Reports of big layoffs to come this week at IBM were correct, at least with regard to timing. Starting Wednesday, the message board at [email protected]a site manned by former IBM employees, was full of posts from people saying (anonymously) that they had been laid off. More accurately, most said they had been “RA’d,” which is IBM parlance for Resource Action, but which means — you got it — laid off.

On Tuesday the site posted this:

The [email protected] is receiving information from employees that a “resource action” or mass job cut will start Wednesday, January 28 in the US and Canada. A resource action is already taking place in Australia. We do not know how many will be cut in the US but it could be thousands.

And sure enough, Wednesday morning saw the start of a series of posts from people claiming to be affected employees. One example:

14 year IBMer resourced today. Last day Feb 27. Age 58. C&N/Legal group. Outstanding performer downgraded to strong performer (i.e.2)for last PBC. Directly closed over $100M in contracts past QTR. Standard package. Lump sum payment equivalent to one week of pay for each fully completed six months of service based on most recent date of hire, with a minimum of two weeks and up to a maximum of 26 weeks. 6 months transition for medical. -Ex-C&N-IBMer.

IBM, like HP and other traditional IT companies have struggled to adapt to a changing world of IT implementation. In this era, as more companies are putting more applications and data on shared cloud infrastructure there is a whole new sales, more incremental sales model. Gone are the days when thousands of big companies upgraded thousands of servers every few years. The reliance on outside SaaS and cloud providers meant smaller hardware and softwares sales into those shops. Adding insult to injury, most of these big cloud server farms don’t run high-end, name-brand hardware of the type that paid the bills for IBM and the others.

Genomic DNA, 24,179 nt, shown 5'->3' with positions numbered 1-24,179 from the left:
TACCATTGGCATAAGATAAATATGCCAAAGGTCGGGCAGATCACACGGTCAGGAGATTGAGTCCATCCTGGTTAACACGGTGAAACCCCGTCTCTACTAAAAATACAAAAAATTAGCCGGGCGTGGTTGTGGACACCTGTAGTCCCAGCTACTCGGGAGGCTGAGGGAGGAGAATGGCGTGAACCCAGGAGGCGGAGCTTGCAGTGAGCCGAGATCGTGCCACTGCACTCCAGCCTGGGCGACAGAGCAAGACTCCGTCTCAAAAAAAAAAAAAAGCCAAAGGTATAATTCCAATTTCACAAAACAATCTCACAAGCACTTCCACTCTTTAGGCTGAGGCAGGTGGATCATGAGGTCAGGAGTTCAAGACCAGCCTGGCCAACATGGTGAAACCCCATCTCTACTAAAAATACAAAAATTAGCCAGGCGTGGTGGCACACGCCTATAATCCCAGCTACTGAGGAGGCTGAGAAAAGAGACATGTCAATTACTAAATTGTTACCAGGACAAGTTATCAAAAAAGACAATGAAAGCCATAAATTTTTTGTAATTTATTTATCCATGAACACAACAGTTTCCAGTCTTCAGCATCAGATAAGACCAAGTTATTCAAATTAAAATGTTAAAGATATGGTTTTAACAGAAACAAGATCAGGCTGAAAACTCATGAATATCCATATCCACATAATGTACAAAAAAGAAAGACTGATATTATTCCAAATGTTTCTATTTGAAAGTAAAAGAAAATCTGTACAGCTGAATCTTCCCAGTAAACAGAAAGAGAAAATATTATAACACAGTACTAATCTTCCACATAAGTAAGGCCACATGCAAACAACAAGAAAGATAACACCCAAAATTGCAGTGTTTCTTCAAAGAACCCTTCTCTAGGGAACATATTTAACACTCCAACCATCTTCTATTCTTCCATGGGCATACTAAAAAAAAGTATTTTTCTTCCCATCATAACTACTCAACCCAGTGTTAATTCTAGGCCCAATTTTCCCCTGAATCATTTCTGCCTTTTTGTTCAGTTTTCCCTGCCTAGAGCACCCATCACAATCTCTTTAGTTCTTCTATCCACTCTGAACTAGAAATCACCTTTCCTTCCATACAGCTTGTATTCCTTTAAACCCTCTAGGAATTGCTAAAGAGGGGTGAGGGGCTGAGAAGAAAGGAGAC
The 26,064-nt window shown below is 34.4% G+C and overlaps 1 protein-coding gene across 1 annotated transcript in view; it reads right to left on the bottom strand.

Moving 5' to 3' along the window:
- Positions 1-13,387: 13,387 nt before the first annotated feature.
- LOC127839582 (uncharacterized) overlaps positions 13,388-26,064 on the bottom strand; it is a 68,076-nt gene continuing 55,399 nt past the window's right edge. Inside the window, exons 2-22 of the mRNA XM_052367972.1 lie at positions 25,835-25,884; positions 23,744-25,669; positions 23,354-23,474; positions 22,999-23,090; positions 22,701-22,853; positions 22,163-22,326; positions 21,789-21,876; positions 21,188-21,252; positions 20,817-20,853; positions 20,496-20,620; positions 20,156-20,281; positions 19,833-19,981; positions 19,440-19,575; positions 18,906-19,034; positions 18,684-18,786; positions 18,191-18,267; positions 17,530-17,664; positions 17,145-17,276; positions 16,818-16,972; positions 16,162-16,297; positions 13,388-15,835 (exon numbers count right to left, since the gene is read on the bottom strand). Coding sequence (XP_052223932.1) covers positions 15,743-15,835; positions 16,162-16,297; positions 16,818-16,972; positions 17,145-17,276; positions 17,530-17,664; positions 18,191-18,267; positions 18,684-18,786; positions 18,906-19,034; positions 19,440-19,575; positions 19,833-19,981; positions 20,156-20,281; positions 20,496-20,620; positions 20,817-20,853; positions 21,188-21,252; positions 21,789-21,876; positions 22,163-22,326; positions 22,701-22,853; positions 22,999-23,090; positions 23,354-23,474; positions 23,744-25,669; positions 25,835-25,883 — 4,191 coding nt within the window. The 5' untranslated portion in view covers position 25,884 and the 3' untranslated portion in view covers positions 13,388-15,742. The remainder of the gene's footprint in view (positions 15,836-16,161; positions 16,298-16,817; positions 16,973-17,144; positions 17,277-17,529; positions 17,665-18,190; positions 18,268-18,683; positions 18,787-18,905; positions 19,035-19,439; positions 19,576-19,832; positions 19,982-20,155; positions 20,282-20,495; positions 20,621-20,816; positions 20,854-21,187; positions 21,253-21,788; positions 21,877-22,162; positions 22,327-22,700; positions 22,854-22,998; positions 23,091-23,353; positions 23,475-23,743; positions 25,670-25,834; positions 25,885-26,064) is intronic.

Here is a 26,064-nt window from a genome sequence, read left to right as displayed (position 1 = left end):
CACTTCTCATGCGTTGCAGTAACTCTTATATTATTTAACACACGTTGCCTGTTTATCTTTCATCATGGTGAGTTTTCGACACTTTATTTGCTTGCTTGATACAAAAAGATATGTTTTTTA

HP has been lopping big numbers of jobs for years now –the last I recall came in May when HP said it would  nix up to 16,000 jobs, bringing total HP layoffs since Meg Whitman took the reins in September 2011 to 50,000. IBM has been making smaller cuts but also relying on attrition and other tactics to slim down. One insider told me late last year, that if the fourth quarter numbers didn’t add up, big “HP style cuts” would come to IBM.

Looks like that may be happening.

In a follow up to his original post predicting a massive 26 percent headcount cut, Robert Cringely (aka Mark Stephens) noted that he never said IBM would “lay off 110,000” people but would do whatever it took to get rid of that number of employees.

Reached for comment, an IBM spokesman repeated what the company has said in the past: That it is…

aggressively positioning itself for continued leadership in cloud, analytics, mobile, security, social and cognitive computing, and… investing in and staffing these priority areas. This is not new news. IBM announced a $600 million workforce rebalancing charge in 4Q, 2014 … and this means realigning our client teams to provide an optimal mix of skills, so that we can continue to improve service levels, enhance productivity and keep our clients well positioned for the future.